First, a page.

Given the extent to which UKIP has wrong-footed Labour (nationally we don’t seem to have decided yet whether to attack them or triangulate them, or even whether they represent a threat or an opportunity), it is reassuring that another emerging threat to Labour is being taken seriously: the Greens. The appointment of Sadiq Khan as a shadow cabinet lead on taking them on, pulling together best practice from areas where they have already been a local problem, is timely.
Partly because of the collapse of the Lib Dems the Greens have had a small but significant boost. One recent poll put them on 8%, ahead of the Lib Dems. According to YouGov, 50% of their current support are ex-Lib Dems, who presumably might have headed in our direction instead, and more worryingly 22% are people who voted Labour in 2010. They recently went past 20,000 members for the first time.
The Greens are ambitious. They have publicly declared they are targeting twelve parliamentary constituencies in the General Election – their current seat of Brighton Pavilion plus Norwich South, Bristol West, St Ives, Sheffield Central, Liverpool Riverside, Oxford East, Solihull, Reading East, York Central, Holborn & St Pancras and Cambridge. They won’t get anywhere near winning most of these this time but they will distort the major party battle in some of them and potentially position themselves as a serious challenger in 2020. Some of these seats could become four or five way fights where the winning party only needs 25% of the vote. Many of these seats have a big student population, and all of them except St Ives and Solihull are either Labour seats or seats Labour has held in recent years. There is clearly a risk here for us both in terms of long-term threat of losing seats to them and short-term them splitting the left vote to hurt our chances of regaining some of these. A similar pattern has already been seen in Australia where the current Green leader Natalie Bennett happens to be from.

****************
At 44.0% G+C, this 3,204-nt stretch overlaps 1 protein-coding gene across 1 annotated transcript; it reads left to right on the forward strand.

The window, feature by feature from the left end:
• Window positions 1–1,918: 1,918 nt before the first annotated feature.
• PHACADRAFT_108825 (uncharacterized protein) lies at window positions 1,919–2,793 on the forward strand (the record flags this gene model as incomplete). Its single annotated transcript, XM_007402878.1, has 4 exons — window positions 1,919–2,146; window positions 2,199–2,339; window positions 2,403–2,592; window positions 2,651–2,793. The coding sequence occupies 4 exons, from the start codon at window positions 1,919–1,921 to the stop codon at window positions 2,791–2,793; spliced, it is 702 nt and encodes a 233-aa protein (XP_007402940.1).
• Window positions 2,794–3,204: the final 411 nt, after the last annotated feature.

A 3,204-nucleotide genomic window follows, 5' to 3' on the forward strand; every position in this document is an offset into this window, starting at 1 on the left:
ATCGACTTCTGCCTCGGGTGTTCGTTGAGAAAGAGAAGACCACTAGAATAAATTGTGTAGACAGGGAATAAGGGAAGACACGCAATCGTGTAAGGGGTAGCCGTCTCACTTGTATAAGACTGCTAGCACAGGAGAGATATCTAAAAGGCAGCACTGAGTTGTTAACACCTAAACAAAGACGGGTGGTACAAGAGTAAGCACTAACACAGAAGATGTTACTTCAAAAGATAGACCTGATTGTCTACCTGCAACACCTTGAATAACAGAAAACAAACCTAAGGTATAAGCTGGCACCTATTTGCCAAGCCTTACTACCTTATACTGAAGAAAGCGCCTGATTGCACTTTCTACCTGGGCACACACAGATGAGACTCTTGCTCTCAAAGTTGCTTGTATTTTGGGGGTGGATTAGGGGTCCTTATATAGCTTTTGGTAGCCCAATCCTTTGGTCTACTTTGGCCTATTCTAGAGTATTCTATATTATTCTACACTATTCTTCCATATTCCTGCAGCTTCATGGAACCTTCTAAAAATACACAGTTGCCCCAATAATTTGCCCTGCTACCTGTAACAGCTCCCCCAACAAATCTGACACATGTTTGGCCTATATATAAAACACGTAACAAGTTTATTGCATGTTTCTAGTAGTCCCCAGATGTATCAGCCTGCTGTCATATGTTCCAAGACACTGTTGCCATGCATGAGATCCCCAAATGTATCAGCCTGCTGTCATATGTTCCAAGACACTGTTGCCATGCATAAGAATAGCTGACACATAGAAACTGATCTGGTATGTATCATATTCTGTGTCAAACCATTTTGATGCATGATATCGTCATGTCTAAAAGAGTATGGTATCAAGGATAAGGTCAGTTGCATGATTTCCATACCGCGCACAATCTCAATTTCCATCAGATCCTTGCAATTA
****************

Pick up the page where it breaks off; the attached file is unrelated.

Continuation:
Those of us who live in areas where the Greens have targeted council seats know they are not a party that looks on Labour benignly as a potential ally in some kind of red/green coalition but as an enemy they want to shove aside. If they were kindly disposed towards Labour they would join us and lobby for green policies through SERA, Labour’s green affiliate. In Hackney where I fought them in four elections they ousted the Labour leader with a smear campaign, then blocked a black working class woman who was a tenants’ leader from getting elected, largely by mobilising middle class voters who lived in houses that would qualify for the proposed Mansion Tax. On the council they held the balance of power in 1998 but refused to work with Labour, ensuring Hackney had three more years of Tory and Lib Dem initiated cuts and privatisation. In the second period when they had a councillor, her main policy demand was to try to impose Vegan Mondays on the borough’s school children, staff and social services clients. They are a huge drain on campaigning resources – effort we could have spent gaining seats from the Tories was wasted defending Labour seats they were targeting.